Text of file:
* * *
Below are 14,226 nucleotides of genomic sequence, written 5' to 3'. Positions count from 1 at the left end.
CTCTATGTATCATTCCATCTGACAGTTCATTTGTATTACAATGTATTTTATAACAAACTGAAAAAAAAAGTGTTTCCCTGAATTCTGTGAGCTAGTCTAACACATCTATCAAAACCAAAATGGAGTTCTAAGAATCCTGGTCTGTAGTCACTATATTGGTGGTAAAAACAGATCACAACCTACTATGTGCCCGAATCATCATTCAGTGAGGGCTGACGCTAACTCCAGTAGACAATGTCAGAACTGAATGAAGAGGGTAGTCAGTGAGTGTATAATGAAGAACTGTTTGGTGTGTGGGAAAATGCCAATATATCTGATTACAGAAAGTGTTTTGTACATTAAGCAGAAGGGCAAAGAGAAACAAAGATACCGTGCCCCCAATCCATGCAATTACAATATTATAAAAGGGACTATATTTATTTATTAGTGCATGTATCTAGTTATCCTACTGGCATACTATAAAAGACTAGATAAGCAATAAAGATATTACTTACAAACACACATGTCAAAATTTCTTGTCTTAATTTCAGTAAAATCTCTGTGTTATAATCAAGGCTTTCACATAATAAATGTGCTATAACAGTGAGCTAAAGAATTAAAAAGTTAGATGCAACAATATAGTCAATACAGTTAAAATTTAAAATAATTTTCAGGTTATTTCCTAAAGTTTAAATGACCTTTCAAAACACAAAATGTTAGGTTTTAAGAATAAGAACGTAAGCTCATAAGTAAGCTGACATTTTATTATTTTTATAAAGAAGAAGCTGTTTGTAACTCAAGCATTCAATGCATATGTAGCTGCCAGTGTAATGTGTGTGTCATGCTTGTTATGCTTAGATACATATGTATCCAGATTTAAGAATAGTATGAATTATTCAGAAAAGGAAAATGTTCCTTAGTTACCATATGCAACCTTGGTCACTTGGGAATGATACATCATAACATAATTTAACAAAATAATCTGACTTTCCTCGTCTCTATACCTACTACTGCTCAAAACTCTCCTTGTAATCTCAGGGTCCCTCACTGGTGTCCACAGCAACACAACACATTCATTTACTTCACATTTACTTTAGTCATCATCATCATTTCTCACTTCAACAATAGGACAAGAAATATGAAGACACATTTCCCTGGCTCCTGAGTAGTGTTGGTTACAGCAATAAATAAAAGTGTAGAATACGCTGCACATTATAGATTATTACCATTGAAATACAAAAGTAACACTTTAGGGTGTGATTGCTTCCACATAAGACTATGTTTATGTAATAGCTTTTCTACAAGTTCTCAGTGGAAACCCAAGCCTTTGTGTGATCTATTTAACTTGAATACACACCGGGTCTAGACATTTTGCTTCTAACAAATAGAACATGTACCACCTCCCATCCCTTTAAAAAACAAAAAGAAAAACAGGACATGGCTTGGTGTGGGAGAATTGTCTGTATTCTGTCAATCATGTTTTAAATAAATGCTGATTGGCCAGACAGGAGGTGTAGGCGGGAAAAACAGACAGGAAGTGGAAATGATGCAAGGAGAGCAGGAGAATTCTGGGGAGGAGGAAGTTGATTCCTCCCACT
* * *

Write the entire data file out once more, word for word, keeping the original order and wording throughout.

Below are 14,226 nucleotides of genomic sequence, written 5' to 3'. Positions count from 1 at the left end.
CTCTATGTATCATTCCATCTGACAGTTCATTTGTATTACAATGTATTTTATAACAAACTGAAAAAAAAAGTGTTTCCCTGAATTCTGTGAGCTAGTCTAACACATCTATCAAAACCAAAATGGAGTTCTAAGAATCCTGGTCTGTAGTCACTATATTGGTGGTAAAAACAGATCACAACCTACTATGTGCCCGAATCATCATTCAGTGAGGGCTGACGCTAACTCCAGTAGACAATGTCAGAACTGAATGAAGAGGGTAGTCAGTGAGTGTATAATGAAGAACTGTTTGGTGTGTGGGAAAATGCCAATATATCTGATTACAGAAAGTGTTTTGTACATTAAGCAGAAGGGCAAAGAGAAACAAAGATACCGTGCCCCCAATCCATGCAATTACAATATTATAAAAGGGACTATATTTATTTATTAGTGCATGTATCTAGTTATCCTACTGGCATACTATAAAAGACTAGATAAGCAATAAAGATATTACTTACAAACACACATGTCAAAATTTCTTGTCTTAATTTCAGTAAAATCTCTGTGTTATAATCAAGGCTTTCACATAATAAATGTGCTATAACAGTGAGCTAAAGAATTAAAAAGTTAGATGCAACAATATAGTCAATACAGTTAAAATTTAAAATAATTTTCAGGTTATTTCCTAAAGTTTAAATGACCTTTCAAAACACAAAATGTTAGGTTTTAAGAATAAGAACGTAAGCTCATAAGTAAGCTGACATTTTATTATTTTTATAAAGAAGAAGCTGTTTGTAACTCAAGCATTCAATGCATATGTAGCTGCCAGTGTAATGTGTGTGTCATGCTTGTTATGCTTAGATACATATGTATCCAGATTTAAGAATAGTATGAATTATTCAGAAAAGGAAAATGTTCCTTAGTTACCATATGCAACCTTGGTCACTTGGGAATGATACATCATAACATAATTTAACAAAATAATCTGACTTTCCTCGTCTCTATACCTACTACTGCTCAAAACTCTCCTTGTAATCTCAGGGTCCCTCACTGGTGTCCACAGCAACACAACACATTCATTTACTTCACATTTACTTTAGTCATCATCATCATTTCTCACTTCAACAATAGGACAAGAAATATGAAGACACATTTCCCTGGCTCCTGAGTAGTGTTGGTTACAGCAATAAATAAAAGTGTAGAATACGCTGCACATTATAGATTATTACCATTGAAATACAAAAGTAACACTTTAGGGTGTGATTGCTTCCACATAAGACTATGTTTATGTAATAGCTTTTCTACAAGTTCTCAGTGGAAACCCAAGCCTTTGTGTGATCTATTTAACTTGAATACACACCGGGTCTAGACATTTTGCTTCTAACAAATAGAACATGTACCACCTCCCATCCCTTTAAAAAACAAAAAGAAAAACAGGACATGGCTTGGTGTGGGAGAATTGTCTGTATTCTGTCAATCATGTTTTAAATAAATGCTGATTGGCCAGACAGGAGGTGTAGGCGGGAAAAACAGACAGGAAGTGGAAATGATGCAAGGAGAGCAGGAGAATTCTGGGGAGGAGGAAGTTGATTCCTCCCACT